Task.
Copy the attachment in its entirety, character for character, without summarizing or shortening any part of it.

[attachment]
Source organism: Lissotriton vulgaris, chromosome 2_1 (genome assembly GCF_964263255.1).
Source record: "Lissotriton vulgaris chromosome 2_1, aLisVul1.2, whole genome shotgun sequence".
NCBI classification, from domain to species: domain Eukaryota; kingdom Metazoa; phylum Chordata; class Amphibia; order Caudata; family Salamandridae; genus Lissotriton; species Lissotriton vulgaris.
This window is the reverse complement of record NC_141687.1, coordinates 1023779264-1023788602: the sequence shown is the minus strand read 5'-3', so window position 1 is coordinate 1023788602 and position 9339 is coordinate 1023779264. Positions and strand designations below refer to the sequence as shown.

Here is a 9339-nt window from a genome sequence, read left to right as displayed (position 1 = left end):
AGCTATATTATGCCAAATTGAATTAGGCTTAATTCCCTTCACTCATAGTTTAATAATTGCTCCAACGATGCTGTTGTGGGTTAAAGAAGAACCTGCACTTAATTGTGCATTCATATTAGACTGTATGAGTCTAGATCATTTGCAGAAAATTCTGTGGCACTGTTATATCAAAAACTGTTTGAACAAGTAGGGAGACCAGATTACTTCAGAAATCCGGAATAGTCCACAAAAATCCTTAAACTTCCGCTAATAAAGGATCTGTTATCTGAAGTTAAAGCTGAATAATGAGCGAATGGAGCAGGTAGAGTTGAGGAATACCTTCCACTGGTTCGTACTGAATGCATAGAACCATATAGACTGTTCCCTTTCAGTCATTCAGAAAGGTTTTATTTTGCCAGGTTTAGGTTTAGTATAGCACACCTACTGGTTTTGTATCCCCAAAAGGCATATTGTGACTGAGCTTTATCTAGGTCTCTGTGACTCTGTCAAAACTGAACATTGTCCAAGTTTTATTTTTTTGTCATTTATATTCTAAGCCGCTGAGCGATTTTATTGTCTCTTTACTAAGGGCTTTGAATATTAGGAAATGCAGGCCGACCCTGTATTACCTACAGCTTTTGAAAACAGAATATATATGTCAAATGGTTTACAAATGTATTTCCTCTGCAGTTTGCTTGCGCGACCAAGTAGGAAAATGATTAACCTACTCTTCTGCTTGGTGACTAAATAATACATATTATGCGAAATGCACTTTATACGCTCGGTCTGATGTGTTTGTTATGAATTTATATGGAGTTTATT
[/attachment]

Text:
Source organism: Lissotriton vulgaris, chromosome 2_1 (genome assembly GCF_964263255.1).
Source record: "Lissotriton vulgaris chromosome 2_1, aLisVul1.2, whole genome shotgun sequence".
NCBI classification, from domain to species: domain Eukaryota; kingdom Metazoa; phylum Chordata; class Amphibia; order Caudata; family Salamandridae; genus Lissotriton; species Lissotriton vulgaris.
This window is the reverse complement of record NC_141687.1, coordinates 1023779264-1023788602: the sequence shown is the minus strand read 5'-3', so window position 1 is coordinate 1023788602 and position 9339 is coordinate 1023779264. Positions and strand designations below refer to the sequence as shown.

Here is a 9339-nt window from a genome sequence, read left to right as displayed (position 1 = left end):
AGCTATATTATGCCAAATTGAATTAGGCTTAATTCCCTTCACTCATAGTTTAATAATTGCTCCAACGATGCTGTTGTGGGTTAAAGAAGAACCTGCACTTAATTGTGCATTCATATTAGACTGTATGAGTCTAGATCATTTGCAGAAAATTCTGTGGCACTGTTATATCAAAAACTGTTTGAACAAGTAGGGAGACCAGATTACTTCAGAAATCCGGAATAGTCCACAAAAATCCTTAAACTTCCGCTAATAAAGGATCTGTTATCTGAAGTTAAAGCTGAATAATGAGCGAATGGAGCAGGTAGAGTTGAGGAATACCTTCCACTGGTTCGTACTGAATGCATAGAACCATATAGACTGTTCCCTTTCAGTCATTCAGAAAGGTTTTATTTTGCCAGGTTTAGGTTTAGTATAGCACACCTACTGGTTTTGTATCCCCAAAAGGCATATTGTGACTGAGCTTTATCTAGGTCTCTGTGACTCTGTCAAAACTGAACATTGTCCAAGTTTTATTTTTTTGTCATTTATATTCTAAGCCGCTGAGCGATTTTATTGTCTCTTTACTAAGGGCTTTGAATATTAGGAAATGCAGGCCGACCCTGTATTACCTACAGCTTTTGAAAACAGAATATATATGTCAAATGGTTTACAAATGTATTTCCTCTGCAGTTTGCTTGCGCGACCAAGTAGGAAAATGATTAACCTACTCTTCTGCTTGGTGACTAAATAATACATATTATGCGAAATGCACTTTATACGCTCGGTCTGATGTGTTTGTTATGAATTTATATGGAGTTTATT